It’s important to perform audits on any AI-generated text used in official documents or publications. Searching snippets of text in Google can quickly reveal if it’s been copied from another source. Alternatively, providing several rounds of prompts to the program can help refine text and make it truly unique.

Ethical Use of Likenesses

Image generation, and by extension video generation, is where AI enters a much murkier territory. While public-facing programs like Dall-E don’t allow users to call for pictures of specific famous individuals, it doesn’t take much work to get your own private AI model up and running. Individuals with decent computers can train a model and produce images of anyone within days. Video generation is still in progress, but new models like Sora show that we’re not far from indistinguishable video generation.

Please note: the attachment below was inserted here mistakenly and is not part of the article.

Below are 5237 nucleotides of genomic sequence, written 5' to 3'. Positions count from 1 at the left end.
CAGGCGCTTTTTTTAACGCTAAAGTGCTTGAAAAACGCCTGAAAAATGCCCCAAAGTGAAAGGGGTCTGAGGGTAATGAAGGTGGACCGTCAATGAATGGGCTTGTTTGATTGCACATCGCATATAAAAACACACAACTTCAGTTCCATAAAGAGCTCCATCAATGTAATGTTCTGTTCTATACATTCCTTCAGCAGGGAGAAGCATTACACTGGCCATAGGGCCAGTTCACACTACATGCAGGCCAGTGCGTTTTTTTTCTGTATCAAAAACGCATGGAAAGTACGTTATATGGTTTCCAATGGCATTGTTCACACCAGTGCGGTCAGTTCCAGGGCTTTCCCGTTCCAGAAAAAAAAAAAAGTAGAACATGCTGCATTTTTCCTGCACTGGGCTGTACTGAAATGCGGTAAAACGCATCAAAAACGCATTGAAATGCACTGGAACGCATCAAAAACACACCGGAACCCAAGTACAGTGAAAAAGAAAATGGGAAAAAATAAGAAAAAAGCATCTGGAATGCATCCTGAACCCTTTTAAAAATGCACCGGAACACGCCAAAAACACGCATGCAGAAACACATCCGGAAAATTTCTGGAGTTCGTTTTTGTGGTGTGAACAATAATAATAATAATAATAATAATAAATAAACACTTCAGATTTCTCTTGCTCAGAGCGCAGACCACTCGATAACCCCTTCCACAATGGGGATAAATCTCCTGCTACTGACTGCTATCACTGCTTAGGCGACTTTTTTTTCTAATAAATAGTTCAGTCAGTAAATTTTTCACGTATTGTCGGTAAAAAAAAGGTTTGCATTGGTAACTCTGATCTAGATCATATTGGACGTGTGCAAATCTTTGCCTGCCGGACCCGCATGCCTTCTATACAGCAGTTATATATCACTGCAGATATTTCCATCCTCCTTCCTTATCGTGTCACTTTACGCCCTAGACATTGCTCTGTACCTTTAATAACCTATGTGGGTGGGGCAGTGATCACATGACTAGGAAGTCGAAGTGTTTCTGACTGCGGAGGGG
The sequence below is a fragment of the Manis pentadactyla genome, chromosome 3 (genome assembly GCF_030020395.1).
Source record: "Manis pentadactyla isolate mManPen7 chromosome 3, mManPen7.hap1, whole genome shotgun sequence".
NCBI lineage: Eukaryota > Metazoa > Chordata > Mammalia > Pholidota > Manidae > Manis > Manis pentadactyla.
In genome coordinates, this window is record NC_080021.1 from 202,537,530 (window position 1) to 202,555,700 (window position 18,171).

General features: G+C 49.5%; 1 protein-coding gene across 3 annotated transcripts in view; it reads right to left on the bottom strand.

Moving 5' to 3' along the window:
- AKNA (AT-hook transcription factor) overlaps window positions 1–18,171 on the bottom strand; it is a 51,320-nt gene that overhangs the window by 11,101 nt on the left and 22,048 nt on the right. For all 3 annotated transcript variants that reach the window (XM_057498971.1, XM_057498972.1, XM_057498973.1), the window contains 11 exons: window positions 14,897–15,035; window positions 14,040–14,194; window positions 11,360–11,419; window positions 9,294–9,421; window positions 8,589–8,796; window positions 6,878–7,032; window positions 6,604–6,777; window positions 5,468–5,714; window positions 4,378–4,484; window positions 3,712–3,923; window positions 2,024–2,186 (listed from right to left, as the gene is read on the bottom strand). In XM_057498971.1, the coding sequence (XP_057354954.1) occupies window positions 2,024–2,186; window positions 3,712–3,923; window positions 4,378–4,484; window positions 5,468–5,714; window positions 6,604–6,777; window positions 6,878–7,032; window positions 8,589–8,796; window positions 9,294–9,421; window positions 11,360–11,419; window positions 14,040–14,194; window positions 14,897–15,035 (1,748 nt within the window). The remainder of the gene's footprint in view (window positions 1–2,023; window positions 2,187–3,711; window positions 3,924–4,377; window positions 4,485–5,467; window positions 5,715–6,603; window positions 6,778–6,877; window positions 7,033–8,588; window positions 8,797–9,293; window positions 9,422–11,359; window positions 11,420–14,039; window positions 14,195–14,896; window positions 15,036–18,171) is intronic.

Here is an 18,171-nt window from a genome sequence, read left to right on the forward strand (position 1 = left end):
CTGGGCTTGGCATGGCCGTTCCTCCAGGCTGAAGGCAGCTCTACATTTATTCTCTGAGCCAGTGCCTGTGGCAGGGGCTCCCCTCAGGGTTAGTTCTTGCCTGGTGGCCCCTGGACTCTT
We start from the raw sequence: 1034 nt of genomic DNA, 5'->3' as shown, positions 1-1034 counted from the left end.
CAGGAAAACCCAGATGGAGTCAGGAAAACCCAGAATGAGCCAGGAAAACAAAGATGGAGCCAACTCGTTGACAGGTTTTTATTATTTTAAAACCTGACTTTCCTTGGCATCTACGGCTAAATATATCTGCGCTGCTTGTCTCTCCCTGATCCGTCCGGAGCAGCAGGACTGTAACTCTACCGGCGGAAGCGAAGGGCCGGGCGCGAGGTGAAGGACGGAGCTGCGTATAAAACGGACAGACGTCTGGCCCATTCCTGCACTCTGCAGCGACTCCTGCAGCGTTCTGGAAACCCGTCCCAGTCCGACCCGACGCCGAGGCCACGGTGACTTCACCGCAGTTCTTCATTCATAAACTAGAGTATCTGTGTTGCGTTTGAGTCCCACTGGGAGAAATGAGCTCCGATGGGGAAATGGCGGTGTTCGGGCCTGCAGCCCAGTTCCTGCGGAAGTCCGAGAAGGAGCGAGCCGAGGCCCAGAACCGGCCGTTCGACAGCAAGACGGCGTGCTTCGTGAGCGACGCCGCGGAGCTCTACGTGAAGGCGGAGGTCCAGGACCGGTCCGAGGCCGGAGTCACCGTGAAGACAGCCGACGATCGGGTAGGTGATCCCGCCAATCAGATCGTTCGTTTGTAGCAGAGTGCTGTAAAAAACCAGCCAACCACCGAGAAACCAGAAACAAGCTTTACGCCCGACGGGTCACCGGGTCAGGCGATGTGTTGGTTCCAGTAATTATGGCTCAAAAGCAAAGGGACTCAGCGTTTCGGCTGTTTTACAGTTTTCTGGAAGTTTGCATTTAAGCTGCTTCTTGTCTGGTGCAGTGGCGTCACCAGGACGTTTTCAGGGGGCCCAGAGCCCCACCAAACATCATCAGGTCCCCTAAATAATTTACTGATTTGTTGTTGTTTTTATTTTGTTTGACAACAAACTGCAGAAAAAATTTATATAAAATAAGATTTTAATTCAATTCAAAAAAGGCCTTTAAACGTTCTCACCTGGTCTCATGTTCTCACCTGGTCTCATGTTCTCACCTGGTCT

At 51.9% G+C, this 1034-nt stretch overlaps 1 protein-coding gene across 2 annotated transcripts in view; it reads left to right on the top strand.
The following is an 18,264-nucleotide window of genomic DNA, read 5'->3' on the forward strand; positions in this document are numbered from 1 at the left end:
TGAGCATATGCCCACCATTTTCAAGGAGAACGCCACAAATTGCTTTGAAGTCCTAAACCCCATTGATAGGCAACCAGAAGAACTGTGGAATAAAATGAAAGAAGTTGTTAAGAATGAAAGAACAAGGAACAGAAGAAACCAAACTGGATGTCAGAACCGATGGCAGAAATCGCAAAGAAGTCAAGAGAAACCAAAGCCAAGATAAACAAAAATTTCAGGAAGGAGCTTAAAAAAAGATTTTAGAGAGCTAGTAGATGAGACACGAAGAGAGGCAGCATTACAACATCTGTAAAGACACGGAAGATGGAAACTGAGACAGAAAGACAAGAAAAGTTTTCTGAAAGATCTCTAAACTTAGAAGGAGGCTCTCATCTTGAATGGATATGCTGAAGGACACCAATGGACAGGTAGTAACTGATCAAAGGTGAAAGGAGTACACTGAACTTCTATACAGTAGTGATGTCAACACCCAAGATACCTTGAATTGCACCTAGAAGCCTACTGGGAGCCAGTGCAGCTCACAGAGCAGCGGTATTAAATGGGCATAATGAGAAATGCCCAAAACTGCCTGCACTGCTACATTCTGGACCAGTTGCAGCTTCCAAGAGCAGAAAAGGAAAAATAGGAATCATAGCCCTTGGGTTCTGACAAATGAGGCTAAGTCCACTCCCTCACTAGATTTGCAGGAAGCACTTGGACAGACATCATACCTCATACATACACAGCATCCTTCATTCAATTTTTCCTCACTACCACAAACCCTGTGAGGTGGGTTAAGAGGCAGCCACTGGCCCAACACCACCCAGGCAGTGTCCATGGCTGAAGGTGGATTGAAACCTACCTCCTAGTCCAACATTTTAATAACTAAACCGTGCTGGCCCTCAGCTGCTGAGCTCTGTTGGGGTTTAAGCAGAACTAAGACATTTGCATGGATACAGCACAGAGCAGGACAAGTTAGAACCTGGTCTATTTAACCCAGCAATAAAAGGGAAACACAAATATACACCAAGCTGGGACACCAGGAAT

Ethical technology use would require that your company have written permission from an individual to use their likeness for AI training and content generation. Any such agreement should have clear limits on what the content can be used for. A major concern right now is the use of AI to create deceptive content. A Chinese company was recently scammed out of millions when an AI-generated video of the CFO instructed an employee to transfer the money.

Does AI Deceive a Client?

Companies have an ethical duty to their clients to uphold agreements and provide services as promised. Using AI could lead to situations where a company fails to deliver on this obligation. A recent case illustrates this perfectly. A lawyer used ChatGPT to write legal documents, ostensibly to save time. However, the AI-generated document had citations that did not exist, which in the legal world is a massive error. The law firm was fined and sanctioned as a result.

In this case, a client paid full price for hours of legal work but instead received a fraction of the real effort expected. Other companies should take note.

How Transparent Should Companies Be When Using AI?

Ultimately, companies need to consider how they use AI and how that use could affect their valued clients. Clients, in some cases, should be made aware of the use of AI. To what extent companies need to disclose their use of AI depends largely on how it’s being used, and how it may affect the client.